Justin Timberlake, front, and Ben Affleck star in the new crime thriller 'Runner, Runner.'
(Photo: Scott Garfield, 20th Century Fox)
By Claudia Puig
Even with its glossy Costa Rican setting, Runner Runner (* * out of four; rated R; opening Friday nationwide) is a vacant excursion with plot holes the size of a small Caribbean island.
Justin Timberlake plays Richie, a not-so-subtle name for a former Wall Street star whose career tanked with the recession in 2008. He becomes a Princeton grad student/gambling whiz, then casually tosses his education away and is sucked into the world of online wagering.
For context, a few establishing headlines and news snippets are shoehorned in to let us know that online betting is a growing practice on university campuses. Richie is a kind of Joe College bookie, hustling his classmates - and even a few professors - onto an Internet poker site.
When Richie loses his life savings - which just about covers the cost of one term's tuition at Princeton - he deduces it's a swindle and hops on the next plane to Costa Rica to face the guy who done him wrong. He gets his money back - no joke - but is seduced by the lure of fast-track wealth.
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The refund and seduction are courtesy of an even richer guy, with fewer scruples - as in none. This Costa Rica-based CEO is gambling tycoon Ivan (Ben Affleck). When a character is named Ivan, he's bound to be terrible. Everything in the movie is just that obvious, including the clunky expository voice-over narration.
One of the film's biggest problems is that Richie is an unsympathetic and rather dim character. The badly drawn role does the likable Timberlake no favors. The talented singer/actor was better in The Social Network, Friends With Benefits, Alpha Dog and almost any SNL skit. He plays a Wall Street weasel who decides to go back to school when his other options disappear, and he contributes to the gambling addictions of students and professors. He's hardly a figure of integrity. When a teacher approaches him for help with a bad bet he placed, Richie shrugs him off arrogantly. Consequently, it's hard to care much when he gets used by Ivan.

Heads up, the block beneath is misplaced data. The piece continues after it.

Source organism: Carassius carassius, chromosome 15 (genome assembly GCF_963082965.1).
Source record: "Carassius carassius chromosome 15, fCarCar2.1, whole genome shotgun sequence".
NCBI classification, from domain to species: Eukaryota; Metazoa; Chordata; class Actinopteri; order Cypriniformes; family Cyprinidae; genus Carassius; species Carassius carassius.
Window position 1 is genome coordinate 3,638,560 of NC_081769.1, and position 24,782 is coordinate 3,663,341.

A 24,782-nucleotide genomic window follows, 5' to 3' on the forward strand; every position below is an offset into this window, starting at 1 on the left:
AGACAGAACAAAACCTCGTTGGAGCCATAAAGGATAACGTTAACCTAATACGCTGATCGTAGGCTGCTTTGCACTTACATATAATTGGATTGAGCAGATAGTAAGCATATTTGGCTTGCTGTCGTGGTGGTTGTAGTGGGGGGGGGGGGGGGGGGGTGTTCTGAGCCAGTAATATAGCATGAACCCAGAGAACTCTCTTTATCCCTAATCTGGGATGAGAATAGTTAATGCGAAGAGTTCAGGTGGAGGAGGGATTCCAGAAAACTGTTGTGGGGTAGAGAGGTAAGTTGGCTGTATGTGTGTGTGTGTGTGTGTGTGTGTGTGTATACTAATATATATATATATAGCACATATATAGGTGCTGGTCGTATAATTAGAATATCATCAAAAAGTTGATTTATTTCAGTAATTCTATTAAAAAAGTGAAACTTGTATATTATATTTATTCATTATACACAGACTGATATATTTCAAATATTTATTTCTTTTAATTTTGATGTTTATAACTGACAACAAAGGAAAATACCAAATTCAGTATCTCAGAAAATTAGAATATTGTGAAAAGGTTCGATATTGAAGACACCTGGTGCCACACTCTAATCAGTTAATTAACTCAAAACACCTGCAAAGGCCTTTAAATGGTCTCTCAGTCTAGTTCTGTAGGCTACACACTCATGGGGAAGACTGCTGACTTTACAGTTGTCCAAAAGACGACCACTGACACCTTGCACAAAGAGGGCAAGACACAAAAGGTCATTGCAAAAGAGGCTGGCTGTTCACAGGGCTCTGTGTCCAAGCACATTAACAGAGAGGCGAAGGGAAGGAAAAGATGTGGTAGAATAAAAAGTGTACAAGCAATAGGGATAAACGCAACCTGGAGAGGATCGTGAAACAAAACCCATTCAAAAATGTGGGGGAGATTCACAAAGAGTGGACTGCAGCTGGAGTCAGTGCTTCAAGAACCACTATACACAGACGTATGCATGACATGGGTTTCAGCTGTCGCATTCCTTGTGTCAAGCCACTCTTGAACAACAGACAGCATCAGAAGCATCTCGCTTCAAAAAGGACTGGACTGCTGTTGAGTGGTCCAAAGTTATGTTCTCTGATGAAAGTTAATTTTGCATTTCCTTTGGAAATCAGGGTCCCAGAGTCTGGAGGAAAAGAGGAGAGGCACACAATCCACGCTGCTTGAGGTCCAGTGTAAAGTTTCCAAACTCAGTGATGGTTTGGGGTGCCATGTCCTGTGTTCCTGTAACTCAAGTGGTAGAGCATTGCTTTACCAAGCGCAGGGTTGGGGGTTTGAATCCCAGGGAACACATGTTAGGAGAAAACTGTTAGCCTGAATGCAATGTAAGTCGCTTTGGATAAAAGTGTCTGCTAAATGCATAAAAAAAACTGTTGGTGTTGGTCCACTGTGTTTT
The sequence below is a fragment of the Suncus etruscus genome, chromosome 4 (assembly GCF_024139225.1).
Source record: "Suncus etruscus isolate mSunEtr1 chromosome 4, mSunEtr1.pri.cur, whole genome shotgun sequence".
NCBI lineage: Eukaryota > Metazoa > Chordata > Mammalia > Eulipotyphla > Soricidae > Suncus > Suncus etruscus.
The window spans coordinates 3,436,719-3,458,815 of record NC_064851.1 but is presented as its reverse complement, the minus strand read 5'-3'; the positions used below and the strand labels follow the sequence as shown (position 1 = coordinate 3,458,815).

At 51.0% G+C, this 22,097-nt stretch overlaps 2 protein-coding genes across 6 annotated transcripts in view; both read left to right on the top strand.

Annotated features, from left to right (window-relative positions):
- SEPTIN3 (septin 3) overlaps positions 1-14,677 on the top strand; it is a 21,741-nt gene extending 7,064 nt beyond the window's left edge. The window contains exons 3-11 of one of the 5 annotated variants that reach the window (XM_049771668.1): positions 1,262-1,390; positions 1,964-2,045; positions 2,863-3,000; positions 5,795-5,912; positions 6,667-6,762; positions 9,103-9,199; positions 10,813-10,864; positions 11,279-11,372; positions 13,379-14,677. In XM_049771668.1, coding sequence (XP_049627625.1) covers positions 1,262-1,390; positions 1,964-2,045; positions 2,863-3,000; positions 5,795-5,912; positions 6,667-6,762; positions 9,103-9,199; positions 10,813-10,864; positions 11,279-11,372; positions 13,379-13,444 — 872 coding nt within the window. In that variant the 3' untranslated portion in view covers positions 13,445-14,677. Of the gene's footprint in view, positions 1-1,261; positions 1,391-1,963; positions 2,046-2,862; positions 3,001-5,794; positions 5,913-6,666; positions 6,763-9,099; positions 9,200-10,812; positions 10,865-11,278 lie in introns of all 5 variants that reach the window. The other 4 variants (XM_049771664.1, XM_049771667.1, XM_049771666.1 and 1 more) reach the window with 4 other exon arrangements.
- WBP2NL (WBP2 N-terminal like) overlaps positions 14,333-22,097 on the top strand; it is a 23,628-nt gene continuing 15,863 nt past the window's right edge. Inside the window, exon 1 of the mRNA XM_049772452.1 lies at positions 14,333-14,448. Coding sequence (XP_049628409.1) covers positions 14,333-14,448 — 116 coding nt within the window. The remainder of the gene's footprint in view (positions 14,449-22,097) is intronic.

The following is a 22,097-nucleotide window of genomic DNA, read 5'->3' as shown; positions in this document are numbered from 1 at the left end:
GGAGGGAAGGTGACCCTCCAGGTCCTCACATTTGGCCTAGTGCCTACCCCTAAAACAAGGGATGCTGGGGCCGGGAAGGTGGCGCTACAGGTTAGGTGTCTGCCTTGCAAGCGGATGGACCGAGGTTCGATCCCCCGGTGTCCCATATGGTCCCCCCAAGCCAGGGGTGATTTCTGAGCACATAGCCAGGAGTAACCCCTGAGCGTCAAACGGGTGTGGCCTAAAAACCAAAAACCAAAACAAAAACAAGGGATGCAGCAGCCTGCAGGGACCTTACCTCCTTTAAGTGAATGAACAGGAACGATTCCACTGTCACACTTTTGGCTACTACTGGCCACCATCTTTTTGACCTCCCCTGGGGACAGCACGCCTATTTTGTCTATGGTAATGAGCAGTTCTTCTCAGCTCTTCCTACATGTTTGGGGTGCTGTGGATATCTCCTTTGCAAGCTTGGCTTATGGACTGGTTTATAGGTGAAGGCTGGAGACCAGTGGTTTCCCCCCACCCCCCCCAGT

Gemma Arterton plays Rebecca, Richie's love interest, and also the COO of Ivan's gambling empire. Richie and Rebecca look good together, but have a lackluster chemistry.
Meanwhile, the feds are closing in on Ivan. FBI Special Agent Shavers (Anthony Mackie) is building a case against Ivan for racketeering, extortion, bribery and other unsavory practices.
Ivan is a devious and clever fellow. Affleck is at his best when his character is most malicious. Not only does he seem to be having fun with the role, but his Spanish is terrific. Audiences can debate whether he ought to play Batman, but his linguistic ear cannot be disputed.
Richie, on the other hand, is not as bright as his Ivy League admission would indicate. It's glaringly obvious that his new boss is up to no good. But Richie is an odd mix of savvy and naïve. It takes a few beatings and double-crossings before his IQ points seem to register. And when they do, it comes to a pretty anti-climactic conclusion.
When the story lags, director Brad Furman resorts to focusing on shots of chomping crocodiles.
But neither toothy reptiles nor stunning beachside vistas (actually shot in Puerto Rico) offer enough risk or reward to make this gambling thriller worth betting on.